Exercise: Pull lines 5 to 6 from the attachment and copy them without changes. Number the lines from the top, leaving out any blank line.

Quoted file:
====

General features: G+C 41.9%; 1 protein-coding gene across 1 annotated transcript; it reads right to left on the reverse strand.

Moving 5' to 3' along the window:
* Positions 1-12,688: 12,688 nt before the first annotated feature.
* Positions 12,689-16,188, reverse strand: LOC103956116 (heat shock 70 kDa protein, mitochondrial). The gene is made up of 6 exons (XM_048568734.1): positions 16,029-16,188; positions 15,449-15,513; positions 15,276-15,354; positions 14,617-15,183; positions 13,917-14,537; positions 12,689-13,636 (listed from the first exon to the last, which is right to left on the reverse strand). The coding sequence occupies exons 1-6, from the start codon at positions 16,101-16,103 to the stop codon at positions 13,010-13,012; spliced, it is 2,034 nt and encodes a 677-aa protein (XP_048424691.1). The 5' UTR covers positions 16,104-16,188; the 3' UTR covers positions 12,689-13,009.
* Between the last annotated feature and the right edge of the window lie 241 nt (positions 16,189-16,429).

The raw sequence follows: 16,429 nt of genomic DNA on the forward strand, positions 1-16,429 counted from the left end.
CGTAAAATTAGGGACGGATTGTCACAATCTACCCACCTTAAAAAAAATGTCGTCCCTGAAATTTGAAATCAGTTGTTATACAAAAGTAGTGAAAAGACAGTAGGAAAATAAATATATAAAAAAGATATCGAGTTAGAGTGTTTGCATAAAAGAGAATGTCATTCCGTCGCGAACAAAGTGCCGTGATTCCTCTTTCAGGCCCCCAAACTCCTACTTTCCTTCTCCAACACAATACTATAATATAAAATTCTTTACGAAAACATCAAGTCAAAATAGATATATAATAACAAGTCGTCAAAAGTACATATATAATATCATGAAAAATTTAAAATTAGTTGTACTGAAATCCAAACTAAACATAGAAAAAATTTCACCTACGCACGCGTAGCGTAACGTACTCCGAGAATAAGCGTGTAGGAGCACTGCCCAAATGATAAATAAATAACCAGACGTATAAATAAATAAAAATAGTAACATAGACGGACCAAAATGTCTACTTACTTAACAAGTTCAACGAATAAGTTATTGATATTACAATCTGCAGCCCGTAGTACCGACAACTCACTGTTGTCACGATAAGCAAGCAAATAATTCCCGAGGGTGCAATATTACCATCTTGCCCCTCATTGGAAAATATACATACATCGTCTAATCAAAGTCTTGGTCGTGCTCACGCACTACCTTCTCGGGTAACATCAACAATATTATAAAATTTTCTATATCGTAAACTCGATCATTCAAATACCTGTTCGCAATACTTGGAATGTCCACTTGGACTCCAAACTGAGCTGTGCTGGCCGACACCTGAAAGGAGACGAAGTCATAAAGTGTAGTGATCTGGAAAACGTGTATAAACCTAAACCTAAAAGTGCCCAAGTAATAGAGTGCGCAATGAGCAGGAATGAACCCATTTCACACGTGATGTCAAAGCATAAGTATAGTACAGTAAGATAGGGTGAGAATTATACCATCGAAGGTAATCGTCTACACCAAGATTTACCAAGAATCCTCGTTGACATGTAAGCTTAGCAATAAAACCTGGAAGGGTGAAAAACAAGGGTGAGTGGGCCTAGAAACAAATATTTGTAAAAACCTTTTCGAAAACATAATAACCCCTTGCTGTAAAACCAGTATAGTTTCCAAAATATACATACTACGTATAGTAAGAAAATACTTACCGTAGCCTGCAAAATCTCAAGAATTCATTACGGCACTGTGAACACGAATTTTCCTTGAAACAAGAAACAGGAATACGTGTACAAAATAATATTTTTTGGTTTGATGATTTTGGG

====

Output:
* Between the last annotated feature and the right edge of the window lie 241 nt (positions 16,189-16,429).

The raw sequence follows: 16,429 nt of genomic DNA on the forward strand, positions 1-16,429 counted from the left end.